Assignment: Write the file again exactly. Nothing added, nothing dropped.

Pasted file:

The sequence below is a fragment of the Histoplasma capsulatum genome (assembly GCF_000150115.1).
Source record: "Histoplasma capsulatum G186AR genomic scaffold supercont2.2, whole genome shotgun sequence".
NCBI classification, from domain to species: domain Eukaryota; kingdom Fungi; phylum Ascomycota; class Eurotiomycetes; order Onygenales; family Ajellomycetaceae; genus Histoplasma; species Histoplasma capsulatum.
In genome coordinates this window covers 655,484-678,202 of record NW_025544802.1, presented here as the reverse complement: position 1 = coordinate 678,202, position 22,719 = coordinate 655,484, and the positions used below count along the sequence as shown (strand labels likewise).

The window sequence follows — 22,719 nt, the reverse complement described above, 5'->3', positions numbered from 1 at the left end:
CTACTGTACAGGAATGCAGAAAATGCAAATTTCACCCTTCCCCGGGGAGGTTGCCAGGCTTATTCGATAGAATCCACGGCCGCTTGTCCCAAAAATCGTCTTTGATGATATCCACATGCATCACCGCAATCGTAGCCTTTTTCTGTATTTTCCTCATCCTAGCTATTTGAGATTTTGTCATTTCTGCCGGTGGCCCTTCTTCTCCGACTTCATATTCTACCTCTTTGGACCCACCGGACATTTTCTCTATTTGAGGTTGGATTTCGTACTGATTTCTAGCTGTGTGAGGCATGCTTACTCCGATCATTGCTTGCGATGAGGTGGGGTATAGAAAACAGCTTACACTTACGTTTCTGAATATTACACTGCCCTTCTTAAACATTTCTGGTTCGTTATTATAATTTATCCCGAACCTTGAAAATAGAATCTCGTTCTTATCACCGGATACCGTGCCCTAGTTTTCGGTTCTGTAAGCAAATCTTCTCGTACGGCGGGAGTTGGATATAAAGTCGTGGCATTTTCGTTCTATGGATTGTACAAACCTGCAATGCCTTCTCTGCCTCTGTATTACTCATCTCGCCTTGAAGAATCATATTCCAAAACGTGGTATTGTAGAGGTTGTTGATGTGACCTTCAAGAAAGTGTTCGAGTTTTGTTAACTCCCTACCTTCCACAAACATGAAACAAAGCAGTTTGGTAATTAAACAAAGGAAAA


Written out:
The sequence below is a fragment of the Histoplasma capsulatum genome (assembly GCF_000150115.1).
Source record: "Histoplasma capsulatum G186AR genomic scaffold supercont2.2, whole genome shotgun sequence".
NCBI classification, from domain to species: domain Eukaryota; kingdom Fungi; phylum Ascomycota; class Eurotiomycetes; order Onygenales; family Ajellomycetaceae; genus Histoplasma; species Histoplasma capsulatum.
In genome coordinates this window covers 655,484-678,202 of record NW_025544802.1, presented here as the reverse complement: position 1 = coordinate 678,202, position 22,719 = coordinate 655,484, and the positions used below count along the sequence as shown (strand labels likewise).

The window sequence follows — 22,719 nt, the reverse complement described above, 5'->3', positions numbered from 1 at the left end:
CTACTGTACAGGAATGCAGAAAATGCAAATTTCACCCTTCCCCGGGGAGGTTGCCAGGCTTATTCGATAGAATCCACGGCCGCTTGTCCCAAAAATCGTCTTTGATGATATCCACATGCATCACCGCAATCGTAGCCTTTTTCTGTATTTTCCTCATCCTAGCTATTTGAGATTTTGTCATTTCTGCCGGTGGCCCTTCTTCTCCGACTTCATATTCTACCTCTTTGGACCCACCGGACATTTTCTCTATTTGAGGTTGGATTTCGTACTGATTTCTAGCTGTGTGAGGCATGCTTACTCCGATCATTGCTTGCGATGAGGTGGGGTATAGAAAACAGCTTACACTTACGTTTCTGAATATTACACTGCCCTTCTTAAACATTTCTGGTTCGTTATTATAATTTATCCCGAACCTTGAAAATAGAATCTCGTTCTTATCACCGGATACCGTGCCCTAGTTTTCGGTTCTGTAAGCAAATCTTCTCGTACGGCGGGAGTTGGATATAAAGTCGTGGCATTTTCGTTCTATGGATTGTACAAACCTGCAATGCCTTCTCTGCCTCTGTATTACTCATCTCGCCTTGAAGAATCATATTCCAAAACGTGGTATTGTAGAGGTTGTTGATGTGACCTTCAAGAAAGTGTTCGAGTTTTGTTAACTCCCTACCTTCCACAAACATGAAACAAAGCAGTTTGGTAATTAAACAAAGGAAAA